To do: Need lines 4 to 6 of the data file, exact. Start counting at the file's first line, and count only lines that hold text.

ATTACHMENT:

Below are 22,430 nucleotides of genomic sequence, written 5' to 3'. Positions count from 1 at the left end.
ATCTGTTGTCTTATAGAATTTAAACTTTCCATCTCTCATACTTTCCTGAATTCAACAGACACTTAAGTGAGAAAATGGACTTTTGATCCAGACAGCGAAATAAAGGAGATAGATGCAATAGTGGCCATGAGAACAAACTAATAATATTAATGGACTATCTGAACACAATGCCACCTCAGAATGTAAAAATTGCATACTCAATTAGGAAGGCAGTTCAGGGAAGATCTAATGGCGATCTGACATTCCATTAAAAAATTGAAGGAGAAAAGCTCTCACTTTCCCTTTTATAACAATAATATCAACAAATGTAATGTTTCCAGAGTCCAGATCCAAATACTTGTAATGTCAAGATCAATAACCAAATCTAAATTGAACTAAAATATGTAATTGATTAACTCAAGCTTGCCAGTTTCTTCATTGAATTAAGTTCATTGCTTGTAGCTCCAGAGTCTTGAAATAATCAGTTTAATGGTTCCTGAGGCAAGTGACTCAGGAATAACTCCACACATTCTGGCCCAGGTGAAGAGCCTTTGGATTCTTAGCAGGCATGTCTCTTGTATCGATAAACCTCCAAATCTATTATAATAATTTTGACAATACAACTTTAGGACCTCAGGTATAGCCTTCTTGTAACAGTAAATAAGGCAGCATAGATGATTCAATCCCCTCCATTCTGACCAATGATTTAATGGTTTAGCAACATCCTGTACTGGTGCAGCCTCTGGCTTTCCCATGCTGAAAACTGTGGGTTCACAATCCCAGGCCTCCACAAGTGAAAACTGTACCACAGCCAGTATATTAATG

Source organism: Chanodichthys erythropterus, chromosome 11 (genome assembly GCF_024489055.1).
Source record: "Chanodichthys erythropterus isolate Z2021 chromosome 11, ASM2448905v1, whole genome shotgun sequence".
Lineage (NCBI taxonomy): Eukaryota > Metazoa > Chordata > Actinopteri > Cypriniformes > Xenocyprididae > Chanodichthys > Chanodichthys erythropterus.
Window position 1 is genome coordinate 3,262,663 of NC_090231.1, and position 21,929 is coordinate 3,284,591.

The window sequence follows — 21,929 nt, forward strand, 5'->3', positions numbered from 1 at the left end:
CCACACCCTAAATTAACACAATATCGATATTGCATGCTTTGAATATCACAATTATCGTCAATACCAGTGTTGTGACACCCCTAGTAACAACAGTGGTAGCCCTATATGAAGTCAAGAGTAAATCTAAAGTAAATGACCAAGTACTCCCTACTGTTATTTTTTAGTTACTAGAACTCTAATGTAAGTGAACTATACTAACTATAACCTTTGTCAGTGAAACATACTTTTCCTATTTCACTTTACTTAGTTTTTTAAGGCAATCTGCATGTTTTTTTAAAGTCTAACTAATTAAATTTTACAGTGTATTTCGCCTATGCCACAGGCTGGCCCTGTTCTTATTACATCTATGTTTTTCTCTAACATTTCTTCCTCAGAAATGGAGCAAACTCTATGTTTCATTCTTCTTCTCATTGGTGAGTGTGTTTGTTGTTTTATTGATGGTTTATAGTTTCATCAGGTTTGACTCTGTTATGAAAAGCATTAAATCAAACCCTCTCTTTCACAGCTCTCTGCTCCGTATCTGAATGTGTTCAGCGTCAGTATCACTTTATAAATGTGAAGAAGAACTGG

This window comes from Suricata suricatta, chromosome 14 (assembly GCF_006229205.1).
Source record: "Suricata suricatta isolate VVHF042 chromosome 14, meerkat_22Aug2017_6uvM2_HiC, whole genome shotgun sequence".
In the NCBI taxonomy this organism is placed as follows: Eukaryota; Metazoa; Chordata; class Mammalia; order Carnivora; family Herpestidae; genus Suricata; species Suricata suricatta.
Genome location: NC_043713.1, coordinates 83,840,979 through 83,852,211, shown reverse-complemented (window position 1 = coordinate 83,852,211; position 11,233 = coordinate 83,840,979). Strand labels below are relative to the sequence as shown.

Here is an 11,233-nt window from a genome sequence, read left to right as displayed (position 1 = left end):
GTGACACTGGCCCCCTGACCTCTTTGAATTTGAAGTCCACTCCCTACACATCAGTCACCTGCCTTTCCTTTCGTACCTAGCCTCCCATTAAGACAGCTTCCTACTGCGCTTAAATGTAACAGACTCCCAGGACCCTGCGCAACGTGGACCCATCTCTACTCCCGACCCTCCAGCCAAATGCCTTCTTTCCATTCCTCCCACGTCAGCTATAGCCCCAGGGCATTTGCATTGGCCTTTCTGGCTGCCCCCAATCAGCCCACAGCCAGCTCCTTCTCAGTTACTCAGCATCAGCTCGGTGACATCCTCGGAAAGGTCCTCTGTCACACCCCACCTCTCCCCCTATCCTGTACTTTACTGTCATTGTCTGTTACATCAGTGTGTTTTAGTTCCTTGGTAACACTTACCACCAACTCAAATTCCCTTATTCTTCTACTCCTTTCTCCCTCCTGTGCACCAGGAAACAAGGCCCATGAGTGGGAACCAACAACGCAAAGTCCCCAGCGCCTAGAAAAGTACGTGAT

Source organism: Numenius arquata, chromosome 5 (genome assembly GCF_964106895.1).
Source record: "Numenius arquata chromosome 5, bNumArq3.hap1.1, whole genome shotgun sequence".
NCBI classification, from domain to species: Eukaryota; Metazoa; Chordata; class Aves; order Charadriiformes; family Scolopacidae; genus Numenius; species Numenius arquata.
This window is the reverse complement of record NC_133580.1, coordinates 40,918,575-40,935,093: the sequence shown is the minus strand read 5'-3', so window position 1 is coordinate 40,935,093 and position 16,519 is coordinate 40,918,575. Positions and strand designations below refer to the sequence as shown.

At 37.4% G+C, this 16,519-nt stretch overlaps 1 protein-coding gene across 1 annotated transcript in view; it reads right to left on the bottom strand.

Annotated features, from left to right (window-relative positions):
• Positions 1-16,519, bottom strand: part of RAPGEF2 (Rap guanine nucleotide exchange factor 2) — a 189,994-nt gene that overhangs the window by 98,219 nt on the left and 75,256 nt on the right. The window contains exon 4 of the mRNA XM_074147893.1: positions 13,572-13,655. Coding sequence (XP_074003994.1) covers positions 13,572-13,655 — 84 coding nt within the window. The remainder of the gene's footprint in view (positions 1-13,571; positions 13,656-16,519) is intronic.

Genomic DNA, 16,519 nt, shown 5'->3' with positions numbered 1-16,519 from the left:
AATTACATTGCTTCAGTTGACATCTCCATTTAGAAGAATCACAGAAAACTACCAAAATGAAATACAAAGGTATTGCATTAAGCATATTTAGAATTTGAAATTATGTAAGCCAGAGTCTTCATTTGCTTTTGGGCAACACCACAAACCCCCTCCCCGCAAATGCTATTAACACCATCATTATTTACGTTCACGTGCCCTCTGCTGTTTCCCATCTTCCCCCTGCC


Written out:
Source record: "Chanodichthys erythropterus isolate Z2021 chromosome 11, ASM2448905v1, whole genome shotgun sequence".
Lineage (NCBI taxonomy): Eukaryota > Metazoa > Chordata > Actinopteri > Cypriniformes > Xenocyprididae > Chanodichthys > Chanodichthys erythropterus.
Window position 1 is genome coordinate 3,262,663 of NC_090231.1, and position 21,929 is coordinate 3,284,591.